Whoever takes out a mortgage, in many cases takes out a loan for a period of 30 years. This is the economic term of the mortgage and is independent of the chosen fixed-interest period. At the end date, the mortgage must be repaid in full to the lender.
In the Netherlands, 1.1 million homeowners have a mortgage that is not or only partially redeemed. Homeowners with a non-repayable mortgage are often insufficiently aware that they too must repay the mortgage in full after 30 years.
Risks redemption free mortgage after 30 years
Of course, you can choose to sell the house after 30 years and pay off the mortgage. However, if you want to continue living in your own home, you will have to refinance the residual debt (mortgage extension). This involves a number of risks:
The residual debt may not be able to be fully financed
- In 2018, only 100% of the house value may be financed. Politicians are calling for this to be reduced to 90%.
- After 30 years, the mortgage goes from box 1 to box 3. The mortgage will then be tested more strictly on the basis of income.
- If the mortgage expires after your 56th birthday, your pension income will partly determine what you can borrow. Banks take into account a (lower) income after retirement as from 10 years before the retirement date.
Monthly costs increase in the financing of residual debt
- After 30 years, the mortgage interest deduction lapses. This means that your net monthly costs will increase.
- If you choose to continue your mortgage redemption free, you often pay a risk surcharge. Also, you may not be able to take the full redemption-free mortgage with you.
- If you choose to start paying off after 30 years, this will obviously result in higher monthly costs.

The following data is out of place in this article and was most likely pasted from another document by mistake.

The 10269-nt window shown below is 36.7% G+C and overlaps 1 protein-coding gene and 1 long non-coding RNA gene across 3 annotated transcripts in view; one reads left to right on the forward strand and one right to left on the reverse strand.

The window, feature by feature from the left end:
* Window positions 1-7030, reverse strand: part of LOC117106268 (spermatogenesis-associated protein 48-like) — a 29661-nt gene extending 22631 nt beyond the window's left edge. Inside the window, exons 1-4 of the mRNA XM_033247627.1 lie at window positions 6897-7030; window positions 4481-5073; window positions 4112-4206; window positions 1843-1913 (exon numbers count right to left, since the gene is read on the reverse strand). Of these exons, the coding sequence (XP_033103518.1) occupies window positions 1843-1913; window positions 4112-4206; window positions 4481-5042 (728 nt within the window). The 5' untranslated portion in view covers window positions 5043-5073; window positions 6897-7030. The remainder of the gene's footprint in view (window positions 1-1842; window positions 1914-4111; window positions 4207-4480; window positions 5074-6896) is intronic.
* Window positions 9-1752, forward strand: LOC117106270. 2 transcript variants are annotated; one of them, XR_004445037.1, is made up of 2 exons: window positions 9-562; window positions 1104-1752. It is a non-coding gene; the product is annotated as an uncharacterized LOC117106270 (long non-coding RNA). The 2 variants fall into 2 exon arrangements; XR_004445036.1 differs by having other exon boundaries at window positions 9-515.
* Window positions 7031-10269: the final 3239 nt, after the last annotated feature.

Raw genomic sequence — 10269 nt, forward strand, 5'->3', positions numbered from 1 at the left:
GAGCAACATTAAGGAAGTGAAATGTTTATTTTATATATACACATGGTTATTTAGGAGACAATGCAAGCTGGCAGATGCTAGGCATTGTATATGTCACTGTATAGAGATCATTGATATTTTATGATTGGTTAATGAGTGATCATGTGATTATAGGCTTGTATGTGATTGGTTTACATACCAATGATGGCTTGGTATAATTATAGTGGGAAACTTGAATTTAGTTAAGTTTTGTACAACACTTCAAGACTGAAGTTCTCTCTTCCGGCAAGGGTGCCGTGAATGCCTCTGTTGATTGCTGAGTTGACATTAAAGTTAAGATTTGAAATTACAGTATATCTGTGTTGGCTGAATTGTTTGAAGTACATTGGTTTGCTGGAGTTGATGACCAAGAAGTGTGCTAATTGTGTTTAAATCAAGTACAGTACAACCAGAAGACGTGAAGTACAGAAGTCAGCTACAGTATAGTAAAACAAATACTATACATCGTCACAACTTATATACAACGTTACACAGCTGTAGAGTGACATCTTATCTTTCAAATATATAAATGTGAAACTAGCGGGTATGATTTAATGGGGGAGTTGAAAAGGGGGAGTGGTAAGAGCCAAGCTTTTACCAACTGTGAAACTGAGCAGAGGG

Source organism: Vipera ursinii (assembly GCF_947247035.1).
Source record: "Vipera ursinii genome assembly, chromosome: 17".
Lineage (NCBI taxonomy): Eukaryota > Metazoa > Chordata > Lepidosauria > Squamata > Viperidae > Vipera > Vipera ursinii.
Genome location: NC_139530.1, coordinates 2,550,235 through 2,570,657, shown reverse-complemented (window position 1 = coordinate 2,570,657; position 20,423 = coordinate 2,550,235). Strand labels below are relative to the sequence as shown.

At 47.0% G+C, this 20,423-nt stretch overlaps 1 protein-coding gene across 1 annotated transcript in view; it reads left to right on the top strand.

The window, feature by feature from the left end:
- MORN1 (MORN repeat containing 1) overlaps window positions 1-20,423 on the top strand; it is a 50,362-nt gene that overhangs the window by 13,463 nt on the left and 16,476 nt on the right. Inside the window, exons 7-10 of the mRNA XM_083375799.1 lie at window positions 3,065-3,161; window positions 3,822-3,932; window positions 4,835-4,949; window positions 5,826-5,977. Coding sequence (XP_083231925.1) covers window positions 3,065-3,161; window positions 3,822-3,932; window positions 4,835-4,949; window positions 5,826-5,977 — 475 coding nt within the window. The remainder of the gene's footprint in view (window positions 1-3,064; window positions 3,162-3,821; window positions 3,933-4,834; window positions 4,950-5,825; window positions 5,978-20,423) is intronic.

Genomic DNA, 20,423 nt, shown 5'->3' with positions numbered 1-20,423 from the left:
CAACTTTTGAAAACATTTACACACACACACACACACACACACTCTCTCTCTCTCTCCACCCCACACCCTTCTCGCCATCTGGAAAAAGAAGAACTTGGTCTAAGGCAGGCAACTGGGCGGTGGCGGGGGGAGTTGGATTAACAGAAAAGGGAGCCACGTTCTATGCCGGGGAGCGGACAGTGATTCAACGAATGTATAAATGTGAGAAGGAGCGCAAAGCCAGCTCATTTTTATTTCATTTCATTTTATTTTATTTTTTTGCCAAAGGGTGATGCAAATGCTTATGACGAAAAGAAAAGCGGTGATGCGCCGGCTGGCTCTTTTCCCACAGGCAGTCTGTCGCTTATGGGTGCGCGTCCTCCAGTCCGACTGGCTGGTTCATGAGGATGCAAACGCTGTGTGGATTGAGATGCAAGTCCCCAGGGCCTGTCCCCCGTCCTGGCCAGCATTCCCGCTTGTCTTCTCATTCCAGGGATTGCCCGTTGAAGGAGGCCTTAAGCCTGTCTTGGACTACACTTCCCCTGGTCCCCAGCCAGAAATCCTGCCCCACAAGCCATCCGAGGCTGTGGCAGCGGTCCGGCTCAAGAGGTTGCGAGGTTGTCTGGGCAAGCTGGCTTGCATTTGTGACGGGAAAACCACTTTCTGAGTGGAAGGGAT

Over-50s underestimate risk of redemption free mortgage
Elderly people often have a large excess value and therefore do not expect any problems in extending the redemption-free mortgage. However, the new mortgage is also tested on income. Due to a lower income (after retirement) or stricter income standards, it is not always possible to extend the redemption-free mortgage (despite the excess value).
The supervisory authority AFM has therefore determined that the new redemption-free mortgage may, subject to conditions, be tested against the actual mortgage burden. This instead of the higher notional burden in the case of annuity repayments. This offers greater opportunities for the elderly to extend the redemption-free mortgage. However, they remain dependent on their bank whether it adopts the directive from the AFM. For them, too, the redemption-free mortgage can be a risk.
- You can redeem part of the mortgage with your savings each year. This is interesting in view of the low interest rate on savings at the moment. Most banks allow you to redeem up to 10 to 20% of the mortgage with no penalty.
- You can convert the mortgage to annuity or linear redemption. This is also penalty-free if you continue the mortgage for the remaining fixed-interest period with the same bank. However, administration costs will be charged for this.
- You can transfer the redemption free mortgage to annuity, linear redemption or redemption free with another lender. You can then reconstitute the mortgage, including the lowest interest rate in the market. Despite the penalty interest rate, this can be the most advantageous at the bottom of the line.
For further information, see this Radar broadcast: